Brainfeeder unveils the full-length project titled “The Nature of Imitation” by the label’s newest signing: Dorian Concept.
Following the release of “Joined Ends” in 2014 – a deeply intimate and textured project he describes as his “chamber music” record – Dorian Concept performed everywhere from Glastonbury to Sonar to MoMA PS1’s Warm Up and then deliberately took himself off the radar. The time since has been spent meticulously un-learning his prodigious production process and developing a brand new sound that even the most clued-up won’t be expecting – showcased on ‘Promises’, in the most prominent use of his voice to date. The recording and processing of his vocals represent not only a more human expression of his highly technical sound, but also an inclination toward recursion – the challenge, ephemerality, and demand for attention of “unequal repetition” which shapes the build and deconstruction of energy throughout the record.
Taking inspiration from multi-generational eclecticism (‘60s jazz, ‘70s fusion, ‘80s neo prog-rock, ‘90s electronica), Dorian Concept sought to replicate “modern” music elements with old-fashioned methods, live-playing and hand-recording deceptively digital sounds in service of a tongue-in-cheek “parody of nostalgia”. Having produced the record largely in the years 2016 and 2017 – widely characterized as periods of a cultural reckoning throughout the democratic world – he ambitiously took timely themes of cumulative error, shortening attention spans and subjective experience and transposed them into his making. As is to be expected from him by now, for all the considered, high-concept musing, the result is refreshingly unpretentious: dizzying swells, cacophonous breakdowns and formidable rhythms are both expert and childlike, hyperactive and hyper-focused.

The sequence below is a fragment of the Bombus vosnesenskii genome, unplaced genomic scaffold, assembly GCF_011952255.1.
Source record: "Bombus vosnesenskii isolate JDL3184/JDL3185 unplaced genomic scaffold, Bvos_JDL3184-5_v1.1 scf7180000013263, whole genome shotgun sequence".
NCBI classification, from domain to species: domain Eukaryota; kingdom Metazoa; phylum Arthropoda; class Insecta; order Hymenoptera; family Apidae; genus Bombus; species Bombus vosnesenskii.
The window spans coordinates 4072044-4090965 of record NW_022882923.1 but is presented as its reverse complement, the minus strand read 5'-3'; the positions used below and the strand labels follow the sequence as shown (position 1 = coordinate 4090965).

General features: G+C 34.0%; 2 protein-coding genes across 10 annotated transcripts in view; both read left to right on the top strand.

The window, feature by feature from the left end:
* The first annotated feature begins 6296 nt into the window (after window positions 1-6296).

Left to freely associate, Dorian Concept describes the record as follows:
Using a different vocabulary.
“Lively, Chaotic and Loud”
Deconstructed with Love.
Somewhat of a Study.
Pointless … Meaning there’s no dot at the end.
Born Oliver Thomas Johnson, the self-taught keyboardist and producer should be no stranger to those in the Brainfeeder orbit. He first caught the attention of the crew in its infancy, when head honcho Flying Lotus discovered Dorian Concept’s MySpace profile and swiftly included a remix in his lauded debut Essential Mix (2008). Dorian Concept went on to tour with FlyLo’s live band, appeared at some of Brainfeeder’s earliest international label nights in 2009 (Off-Sonar in Barcelona and the infamous Hearn Street Car Park session in London), and released a string of celebrated EPs and albums for Kindred Spirits imprint Nod Navigators, Affine and Ninja Tune – as well as remixing Taylor McFerrin, contributing production to Thundercat’s “The Golden Age of Apocalypse” and playing keys on Flying Lotus’ seminal “Cosmogramma”.